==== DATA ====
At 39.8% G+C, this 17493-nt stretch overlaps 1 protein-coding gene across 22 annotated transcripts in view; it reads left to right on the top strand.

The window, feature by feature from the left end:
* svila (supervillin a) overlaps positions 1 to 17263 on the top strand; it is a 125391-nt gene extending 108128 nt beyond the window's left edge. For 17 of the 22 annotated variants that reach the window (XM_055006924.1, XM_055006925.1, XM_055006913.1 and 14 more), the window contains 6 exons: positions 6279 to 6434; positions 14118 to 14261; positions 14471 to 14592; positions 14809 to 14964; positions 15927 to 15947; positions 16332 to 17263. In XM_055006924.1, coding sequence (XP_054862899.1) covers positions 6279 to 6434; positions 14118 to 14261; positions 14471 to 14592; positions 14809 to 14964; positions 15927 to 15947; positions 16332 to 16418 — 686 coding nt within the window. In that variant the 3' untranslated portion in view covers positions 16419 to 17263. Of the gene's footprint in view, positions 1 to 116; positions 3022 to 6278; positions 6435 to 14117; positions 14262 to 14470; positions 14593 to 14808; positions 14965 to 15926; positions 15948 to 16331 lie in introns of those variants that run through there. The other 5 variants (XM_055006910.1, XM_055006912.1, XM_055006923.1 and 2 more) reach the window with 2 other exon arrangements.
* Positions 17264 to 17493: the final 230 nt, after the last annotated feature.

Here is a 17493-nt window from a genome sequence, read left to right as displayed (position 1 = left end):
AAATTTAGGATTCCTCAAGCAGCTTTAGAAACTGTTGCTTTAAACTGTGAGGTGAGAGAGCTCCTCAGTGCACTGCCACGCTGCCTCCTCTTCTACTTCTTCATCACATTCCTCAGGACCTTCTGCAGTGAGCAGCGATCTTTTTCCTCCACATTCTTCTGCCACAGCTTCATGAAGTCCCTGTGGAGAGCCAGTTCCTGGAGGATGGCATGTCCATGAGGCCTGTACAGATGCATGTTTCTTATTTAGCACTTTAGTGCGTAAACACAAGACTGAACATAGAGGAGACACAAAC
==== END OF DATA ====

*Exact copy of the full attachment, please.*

At 39.8% G+C, this 17493-nt stretch overlaps 1 protein-coding gene across 22 annotated transcripts in view; it reads left to right on the top strand.

The window, feature by feature from the left end:
* svila (supervillin a) overlaps positions 1 to 17263 on the top strand; it is a 125391-nt gene extending 108128 nt beyond the window's left edge. For 17 of the 22 annotated variants that reach the window (XM_055006924.1, XM_055006925.1, XM_055006913.1 and 14 more), the window contains 6 exons: positions 6279 to 6434; positions 14118 to 14261; positions 14471 to 14592; positions 14809 to 14964; positions 15927 to 15947; positions 16332 to 17263. In XM_055006924.1, coding sequence (XP_054862899.1) covers positions 6279 to 6434; positions 14118 to 14261; positions 14471 to 14592; positions 14809 to 14964; positions 15927 to 15947; positions 16332 to 16418 — 686 coding nt within the window. In that variant the 3' untranslated portion in view covers positions 16419 to 17263. Of the gene's footprint in view, positions 1 to 116; positions 3022 to 6278; positions 6435 to 14117; positions 14262 to 14470; positions 14593 to 14808; positions 14965 to 15926; positions 15948 to 16331 lie in introns of those variants that run through there. The other 5 variants (XM_055006910.1, XM_055006912.1, XM_055006923.1 and 2 more) reach the window with 2 other exon arrangements.
* Positions 17264 to 17493: the final 230 nt, after the last annotated feature.

Here is a 17493-nt window from a genome sequence, read left to right as displayed (position 1 = left end):
AAATTTAGGATTCCTCAAGCAGCTTTAGAAACTGTTGCTTTAAACTGTGAGGTGAGAGAGCTCCTCAGTGCACTGCCACGCTGCCTCCTCTTCTACTTCTTCATCACATTCCTCAGGACCTTCTGCAGTGAGCAGCGATCTTTTTCCTCCACATTCTTCTGCCACAGCTTCATGAAGTCCCTGTGGAGAGCCAGTTCCTGGAGGATGGCATGTCCATGAGGCCTGTACAGATGCATGTTTCTTATTTAGCACTTTAGTGCGTAAACACAAGACTGAACATAGAGGAGACACAAAC